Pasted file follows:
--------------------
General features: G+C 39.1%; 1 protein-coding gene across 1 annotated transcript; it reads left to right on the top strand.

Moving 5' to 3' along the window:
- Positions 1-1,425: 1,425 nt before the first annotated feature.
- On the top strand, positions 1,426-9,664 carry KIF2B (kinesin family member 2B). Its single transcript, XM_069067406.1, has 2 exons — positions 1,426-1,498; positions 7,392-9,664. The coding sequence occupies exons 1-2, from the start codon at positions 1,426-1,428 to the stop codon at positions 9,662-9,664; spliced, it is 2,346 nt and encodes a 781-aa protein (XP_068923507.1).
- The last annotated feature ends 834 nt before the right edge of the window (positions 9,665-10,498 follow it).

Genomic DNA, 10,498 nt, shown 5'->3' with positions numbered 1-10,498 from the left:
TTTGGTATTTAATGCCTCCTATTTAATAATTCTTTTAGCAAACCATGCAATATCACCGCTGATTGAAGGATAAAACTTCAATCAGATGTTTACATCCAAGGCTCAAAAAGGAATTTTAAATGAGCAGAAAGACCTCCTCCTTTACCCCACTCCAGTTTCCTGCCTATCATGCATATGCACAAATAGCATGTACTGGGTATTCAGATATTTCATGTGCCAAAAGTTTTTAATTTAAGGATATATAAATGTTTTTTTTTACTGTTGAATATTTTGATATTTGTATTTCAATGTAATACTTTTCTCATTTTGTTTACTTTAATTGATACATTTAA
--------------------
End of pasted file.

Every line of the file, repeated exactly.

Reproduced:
General features: G+C 39.1%; 1 protein-coding gene across 1 annotated transcript; it reads left to right on the top strand.

Moving 5' to 3' along the window:
- Positions 1-1,425: 1,425 nt before the first annotated feature.
- On the top strand, positions 1,426-9,664 carry KIF2B (kinesin family member 2B). Its single transcript, XM_069067406.1, has 2 exons — positions 1,426-1,498; positions 7,392-9,664. The coding sequence occupies exons 1-2, from the start codon at positions 1,426-1,428 to the stop codon at positions 9,662-9,664; spliced, it is 2,346 nt and encodes a 781-aa protein (XP_068923507.1).
- The last annotated feature ends 834 nt before the right edge of the window (positions 9,665-10,498 follow it).

Genomic DNA, 10,498 nt, shown 5'->3' with positions numbered 1-10,498 from the left:
TTTGGTATTTAATGCCTCCTATTTAATAATTCTTTTAGCAAACCATGCAATATCACCGCTGATTGAAGGATAAAACTTCAATCAGATGTTTACATCCAAGGCTCAAAAAGGAATTTTAAATGAGCAGAAAGACCTCCTCCTTTACCCCACTCCAGTTTCCTGCCTATCATGCATATGCACAAATAGCATGTACTGGGTATTCAGATATTTCATGTGCCAAAAGTTTTTAATTTAAGGATATATAAATGTTTTTTTTTACTGTTGAATATTTTGATATTTGTATTTCAATGTAATACTTTTCTCATTTTGTTTACTTTAATTGATACATTTAA